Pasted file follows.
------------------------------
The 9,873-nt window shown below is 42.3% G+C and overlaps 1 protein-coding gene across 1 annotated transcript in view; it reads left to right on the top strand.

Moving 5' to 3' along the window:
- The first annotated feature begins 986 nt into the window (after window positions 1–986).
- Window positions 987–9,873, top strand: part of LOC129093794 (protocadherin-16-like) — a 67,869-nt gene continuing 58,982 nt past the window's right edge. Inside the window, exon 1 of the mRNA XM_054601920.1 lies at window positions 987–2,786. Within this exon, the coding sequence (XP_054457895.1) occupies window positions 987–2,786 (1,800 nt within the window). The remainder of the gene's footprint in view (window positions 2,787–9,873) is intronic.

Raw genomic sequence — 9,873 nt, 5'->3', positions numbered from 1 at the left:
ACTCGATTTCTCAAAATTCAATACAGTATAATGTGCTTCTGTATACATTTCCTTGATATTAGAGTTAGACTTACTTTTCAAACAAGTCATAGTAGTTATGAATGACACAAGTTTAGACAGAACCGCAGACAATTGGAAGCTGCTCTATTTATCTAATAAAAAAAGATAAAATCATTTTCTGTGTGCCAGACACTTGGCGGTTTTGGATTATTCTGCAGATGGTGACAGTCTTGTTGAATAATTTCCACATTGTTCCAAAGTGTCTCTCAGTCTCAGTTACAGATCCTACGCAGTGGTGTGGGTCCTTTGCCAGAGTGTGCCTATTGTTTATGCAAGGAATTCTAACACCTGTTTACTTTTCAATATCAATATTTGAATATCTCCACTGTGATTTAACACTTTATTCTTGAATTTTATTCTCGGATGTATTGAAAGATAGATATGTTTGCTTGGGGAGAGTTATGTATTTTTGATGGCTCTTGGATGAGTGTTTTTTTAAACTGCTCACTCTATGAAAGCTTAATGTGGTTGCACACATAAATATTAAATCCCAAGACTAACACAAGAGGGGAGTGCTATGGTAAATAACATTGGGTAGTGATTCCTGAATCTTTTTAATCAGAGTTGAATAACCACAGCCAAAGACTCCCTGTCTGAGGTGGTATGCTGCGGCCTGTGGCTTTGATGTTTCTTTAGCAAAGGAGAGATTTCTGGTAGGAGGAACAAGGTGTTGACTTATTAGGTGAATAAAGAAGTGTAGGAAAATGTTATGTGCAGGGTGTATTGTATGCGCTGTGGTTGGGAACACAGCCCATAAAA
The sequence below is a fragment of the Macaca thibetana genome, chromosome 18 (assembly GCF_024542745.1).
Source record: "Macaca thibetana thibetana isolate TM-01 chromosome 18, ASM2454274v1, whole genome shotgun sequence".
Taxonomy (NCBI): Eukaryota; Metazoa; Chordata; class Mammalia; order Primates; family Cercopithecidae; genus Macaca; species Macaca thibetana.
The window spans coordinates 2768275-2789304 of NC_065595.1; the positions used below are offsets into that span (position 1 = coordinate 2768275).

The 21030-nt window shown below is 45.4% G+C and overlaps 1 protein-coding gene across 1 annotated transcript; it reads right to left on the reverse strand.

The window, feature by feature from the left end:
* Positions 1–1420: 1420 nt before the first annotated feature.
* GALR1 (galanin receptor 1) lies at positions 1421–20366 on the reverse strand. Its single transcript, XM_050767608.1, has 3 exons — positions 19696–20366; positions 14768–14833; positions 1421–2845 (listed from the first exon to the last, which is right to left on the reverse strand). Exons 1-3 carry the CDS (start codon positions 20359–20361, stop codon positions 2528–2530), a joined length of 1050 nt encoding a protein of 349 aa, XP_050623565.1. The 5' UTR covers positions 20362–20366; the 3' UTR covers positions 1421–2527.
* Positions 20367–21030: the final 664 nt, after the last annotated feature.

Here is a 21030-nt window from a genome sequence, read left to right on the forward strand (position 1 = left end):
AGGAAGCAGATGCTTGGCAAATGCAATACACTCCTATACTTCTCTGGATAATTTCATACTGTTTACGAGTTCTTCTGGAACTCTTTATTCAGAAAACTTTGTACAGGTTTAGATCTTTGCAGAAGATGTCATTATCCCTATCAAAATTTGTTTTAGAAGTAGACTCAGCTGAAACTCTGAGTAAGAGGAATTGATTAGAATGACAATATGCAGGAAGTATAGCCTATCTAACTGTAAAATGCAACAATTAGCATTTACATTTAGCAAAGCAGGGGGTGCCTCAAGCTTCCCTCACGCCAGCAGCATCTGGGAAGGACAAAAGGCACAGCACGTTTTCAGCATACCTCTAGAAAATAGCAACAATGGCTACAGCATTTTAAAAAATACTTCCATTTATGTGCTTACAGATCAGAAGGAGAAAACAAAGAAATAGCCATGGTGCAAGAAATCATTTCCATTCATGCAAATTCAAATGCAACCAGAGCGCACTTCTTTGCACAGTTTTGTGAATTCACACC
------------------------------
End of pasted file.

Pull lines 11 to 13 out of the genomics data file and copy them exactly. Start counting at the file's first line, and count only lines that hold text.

The 21030-nt window shown below is 45.4% G+C and overlaps 1 protein-coding gene across 1 annotated transcript; it reads right to left on the reverse strand.

The window, feature by feature from the left end:
* Positions 1–1420: 1420 nt before the first annotated feature.